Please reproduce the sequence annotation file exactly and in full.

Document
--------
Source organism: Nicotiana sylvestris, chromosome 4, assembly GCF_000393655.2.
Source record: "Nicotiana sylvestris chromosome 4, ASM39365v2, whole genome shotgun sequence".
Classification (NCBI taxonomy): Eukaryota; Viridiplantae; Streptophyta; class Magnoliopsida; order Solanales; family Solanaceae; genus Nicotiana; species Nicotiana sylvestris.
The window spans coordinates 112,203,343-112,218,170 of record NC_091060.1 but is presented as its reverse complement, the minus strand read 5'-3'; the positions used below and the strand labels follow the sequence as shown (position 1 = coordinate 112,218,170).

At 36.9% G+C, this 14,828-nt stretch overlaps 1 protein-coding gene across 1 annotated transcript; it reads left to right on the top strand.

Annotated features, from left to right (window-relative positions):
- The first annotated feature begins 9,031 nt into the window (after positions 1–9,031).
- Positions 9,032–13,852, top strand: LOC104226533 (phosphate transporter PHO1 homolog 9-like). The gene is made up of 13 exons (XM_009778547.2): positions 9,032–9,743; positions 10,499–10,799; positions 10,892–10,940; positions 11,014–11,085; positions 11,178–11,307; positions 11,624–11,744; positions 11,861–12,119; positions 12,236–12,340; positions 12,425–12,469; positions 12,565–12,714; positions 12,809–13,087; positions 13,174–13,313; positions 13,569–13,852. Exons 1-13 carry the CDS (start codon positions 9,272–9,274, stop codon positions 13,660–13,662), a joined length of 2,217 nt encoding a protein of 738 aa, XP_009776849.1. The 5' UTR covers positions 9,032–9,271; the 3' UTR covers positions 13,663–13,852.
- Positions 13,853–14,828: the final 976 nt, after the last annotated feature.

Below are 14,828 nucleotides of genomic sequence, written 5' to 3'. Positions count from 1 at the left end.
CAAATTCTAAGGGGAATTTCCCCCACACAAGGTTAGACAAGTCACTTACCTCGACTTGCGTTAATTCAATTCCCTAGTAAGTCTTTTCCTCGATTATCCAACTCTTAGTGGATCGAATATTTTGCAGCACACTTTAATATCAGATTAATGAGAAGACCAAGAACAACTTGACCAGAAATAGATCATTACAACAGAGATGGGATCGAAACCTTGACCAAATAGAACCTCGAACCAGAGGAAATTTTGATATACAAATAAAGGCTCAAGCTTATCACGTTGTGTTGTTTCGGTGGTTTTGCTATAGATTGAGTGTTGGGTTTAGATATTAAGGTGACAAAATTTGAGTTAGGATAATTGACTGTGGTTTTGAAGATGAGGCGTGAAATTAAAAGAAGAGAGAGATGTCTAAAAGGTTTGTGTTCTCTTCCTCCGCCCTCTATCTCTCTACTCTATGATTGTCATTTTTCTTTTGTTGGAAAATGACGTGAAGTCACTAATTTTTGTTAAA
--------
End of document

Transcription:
Source organism: Nicotiana sylvestris, chromosome 4, assembly GCF_000393655.2.
Source record: "Nicotiana sylvestris chromosome 4, ASM39365v2, whole genome shotgun sequence".
Classification (NCBI taxonomy): Eukaryota; Viridiplantae; Streptophyta; class Magnoliopsida; order Solanales; family Solanaceae; genus Nicotiana; species Nicotiana sylvestris.
The window spans coordinates 112,203,343-112,218,170 of record NC_091060.1 but is presented as its reverse complement, the minus strand read 5'-3'; the positions used below and the strand labels follow the sequence as shown (position 1 = coordinate 112,218,170).

At 36.9% G+C, this 14,828-nt stretch overlaps 1 protein-coding gene across 1 annotated transcript; it reads left to right on the top strand.

Annotated features, from left to right (window-relative positions):
- The first annotated feature begins 9,031 nt into the window (after positions 1–9,031).
- Positions 9,032–13,852, top strand: LOC104226533 (phosphate transporter PHO1 homolog 9-like). The gene is made up of 13 exons (XM_009778547.2): positions 9,032–9,743; positions 10,499–10,799; positions 10,892–10,940; positions 11,014–11,085; positions 11,178–11,307; positions 11,624–11,744; positions 11,861–12,119; positions 12,236–12,340; positions 12,425–12,469; positions 12,565–12,714; positions 12,809–13,087; positions 13,174–13,313; positions 13,569–13,852. Exons 1-13 carry the CDS (start codon positions 9,272–9,274, stop codon positions 13,660–13,662), a joined length of 2,217 nt encoding a protein of 738 aa, XP_009776849.1. The 5' UTR covers positions 9,032–9,271; the 3' UTR covers positions 13,663–13,852.
- Positions 13,853–14,828: the final 976 nt, after the last annotated feature.

Below are 14,828 nucleotides of genomic sequence, written 5' to 3'. Positions count from 1 at the left end.
CAAATTCTAAGGGGAATTTCCCCCACACAAGGTTAGACAAGTCACTTACCTCGACTTGCGTTAATTCAATTCCCTAGTAAGTCTTTTCCTCGATTATCCAACTCTTAGTGGATCGAATATTTTGCAGCACACTTTAATATCAGATTAATGAGAAGACCAAGAACAACTTGACCAGAAATAGATCATTACAACAGAGATGGGATCGAAACCTTGACCAAATAGAACCTCGAACCAGAGGAAATTTTGATATACAAATAAAGGCTCAAGCTTATCACGTTGTGTTGTTTCGGTGGTTTTGCTATAGATTGAGTGTTGGGTTTAGATATTAAGGTGACAAAATTTGAGTTAGGATAATTGACTGTGGTTTTGAAGATGAGGCGTGAAATTAAAAGAAGAGAGAGATGTCTAAAAGGTTTGTGTTCTCTTCCTCCGCCCTCTATCTCTCTACTCTATGATTGTCATTTTTCTTTTGTTGGAAAATGACGTGAAGTCACTAATTTTTGTTAAA